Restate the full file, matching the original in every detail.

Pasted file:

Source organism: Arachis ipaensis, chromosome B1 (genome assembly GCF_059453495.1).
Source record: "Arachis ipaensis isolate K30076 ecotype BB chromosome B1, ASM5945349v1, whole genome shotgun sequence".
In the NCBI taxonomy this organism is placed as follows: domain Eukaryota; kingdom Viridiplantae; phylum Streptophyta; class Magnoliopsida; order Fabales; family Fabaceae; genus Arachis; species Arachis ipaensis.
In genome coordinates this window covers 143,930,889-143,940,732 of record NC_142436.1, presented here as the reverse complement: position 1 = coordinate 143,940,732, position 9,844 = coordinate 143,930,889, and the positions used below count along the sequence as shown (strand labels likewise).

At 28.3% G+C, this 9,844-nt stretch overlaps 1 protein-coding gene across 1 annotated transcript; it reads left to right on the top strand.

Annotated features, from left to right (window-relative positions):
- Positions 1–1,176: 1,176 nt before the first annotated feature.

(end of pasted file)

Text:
Source organism: Arachis ipaensis, chromosome B1 (genome assembly GCF_059453495.1).
Source record: "Arachis ipaensis isolate K30076 ecotype BB chromosome B1, ASM5945349v1, whole genome shotgun sequence".
In the NCBI taxonomy this organism is placed as follows: domain Eukaryota; kingdom Viridiplantae; phylum Streptophyta; class Magnoliopsida; order Fabales; family Fabaceae; genus Arachis; species Arachis ipaensis.
In genome coordinates this window covers 143,930,889-143,940,732 of record NC_142436.1, presented here as the reverse complement: position 1 = coordinate 143,940,732, position 9,844 = coordinate 143,930,889, and the positions used below count along the sequence as shown (strand labels likewise).

At 28.3% G+C, this 9,844-nt stretch overlaps 1 protein-coding gene across 1 annotated transcript; it reads left to right on the top strand.

Annotated features, from left to right (window-relative positions):
- Positions 1–1,176: 1,176 nt before the first annotated feature.